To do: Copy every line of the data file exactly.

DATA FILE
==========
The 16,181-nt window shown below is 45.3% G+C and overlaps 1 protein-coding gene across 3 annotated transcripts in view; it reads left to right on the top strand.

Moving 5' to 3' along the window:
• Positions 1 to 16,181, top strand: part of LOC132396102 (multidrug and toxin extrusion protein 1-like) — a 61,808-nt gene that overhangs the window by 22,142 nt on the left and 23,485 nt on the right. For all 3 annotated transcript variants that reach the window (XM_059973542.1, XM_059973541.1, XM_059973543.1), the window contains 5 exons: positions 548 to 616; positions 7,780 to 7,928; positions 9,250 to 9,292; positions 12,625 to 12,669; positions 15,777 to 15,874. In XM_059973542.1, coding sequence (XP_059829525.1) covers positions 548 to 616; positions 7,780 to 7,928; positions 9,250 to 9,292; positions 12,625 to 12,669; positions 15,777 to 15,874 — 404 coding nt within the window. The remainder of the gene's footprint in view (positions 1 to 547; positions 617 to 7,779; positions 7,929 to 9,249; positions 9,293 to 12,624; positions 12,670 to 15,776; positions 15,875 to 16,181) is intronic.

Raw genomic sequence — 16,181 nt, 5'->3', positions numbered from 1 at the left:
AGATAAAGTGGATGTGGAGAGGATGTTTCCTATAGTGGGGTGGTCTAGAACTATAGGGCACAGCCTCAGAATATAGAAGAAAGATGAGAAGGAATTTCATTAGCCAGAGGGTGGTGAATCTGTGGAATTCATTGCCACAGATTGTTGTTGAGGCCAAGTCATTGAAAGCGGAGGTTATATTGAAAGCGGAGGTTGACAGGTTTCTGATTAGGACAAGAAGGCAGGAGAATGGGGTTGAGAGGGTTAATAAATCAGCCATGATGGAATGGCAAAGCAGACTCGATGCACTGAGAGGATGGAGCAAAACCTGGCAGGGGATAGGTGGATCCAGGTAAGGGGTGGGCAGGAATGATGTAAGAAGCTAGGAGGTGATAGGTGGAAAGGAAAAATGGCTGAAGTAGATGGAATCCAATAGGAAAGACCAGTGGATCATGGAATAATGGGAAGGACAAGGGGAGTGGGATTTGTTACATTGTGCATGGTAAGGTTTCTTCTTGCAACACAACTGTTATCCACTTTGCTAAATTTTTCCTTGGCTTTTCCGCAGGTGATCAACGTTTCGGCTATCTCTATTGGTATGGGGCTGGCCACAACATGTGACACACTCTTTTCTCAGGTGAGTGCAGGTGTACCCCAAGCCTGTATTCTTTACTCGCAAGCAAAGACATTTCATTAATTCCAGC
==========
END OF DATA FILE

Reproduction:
The 16,181-nt window shown below is 45.3% G+C and overlaps 1 protein-coding gene across 3 annotated transcripts in view; it reads left to right on the top strand.

Moving 5' to 3' along the window:
• Positions 1 to 16,181, top strand: part of LOC132396102 (multidrug and toxin extrusion protein 1-like) — a 61,808-nt gene that overhangs the window by 22,142 nt on the left and 23,485 nt on the right. For all 3 annotated transcript variants that reach the window (XM_059973542.1, XM_059973541.1, XM_059973543.1), the window contains 5 exons: positions 548 to 616; positions 7,780 to 7,928; positions 9,250 to 9,292; positions 12,625 to 12,669; positions 15,777 to 15,874. In XM_059973542.1, coding sequence (XP_059829525.1) covers positions 548 to 616; positions 7,780 to 7,928; positions 9,250 to 9,292; positions 12,625 to 12,669; positions 15,777 to 15,874 — 404 coding nt within the window. The remainder of the gene's footprint in view (positions 1 to 547; positions 617 to 7,779; positions 7,929 to 9,249; positions 9,293 to 12,624; positions 12,670 to 15,776; positions 15,875 to 16,181) is intronic.

Raw genomic sequence — 16,181 nt, 5'->3', positions numbered from 1 at the left:
AGATAAAGTGGATGTGGAGAGGATGTTTCCTATAGTGGGGTGGTCTAGAACTATAGGGCACAGCCTCAGAATATAGAAGAAAGATGAGAAGGAATTTCATTAGCCAGAGGGTGGTGAATCTGTGGAATTCATTGCCACAGATTGTTGTTGAGGCCAAGTCATTGAAAGCGGAGGTTATATTGAAAGCGGAGGTTGACAGGTTTCTGATTAGGACAAGAAGGCAGGAGAATGGGGTTGAGAGGGTTAATAAATCAGCCATGATGGAATGGCAAAGCAGACTCGATGCACTGAGAGGATGGAGCAAAACCTGGCAGGGGATAGGTGGATCCAGGTAAGGGGTGGGCAGGAATGATGTAAGAAGCTAGGAGGTGATAGGTGGAAAGGAAAAATGGCTGAAGTAGATGGAATCCAATAGGAAAGACCAGTGGATCATGGAATAATGGGAAGGACAAGGGGAGTGGGATTTGTTACATTGTGCATGGTAAGGTTTCTTCTTGCAACACAACTGTTATCCACTTTGCTAAATTTTTCCTTGGCTTTTCCGCAGGTGATCAACGTTTCGGCTATCTCTATTGGTATGGGGCTGGCCACAACATGTGACACACTCTTTTCTCAGGTGAGTGCAGGTGTACCCCAAGCCTGTATTCTTTACTCGCAAGCAAAGACATTTCATTAATTCCAGC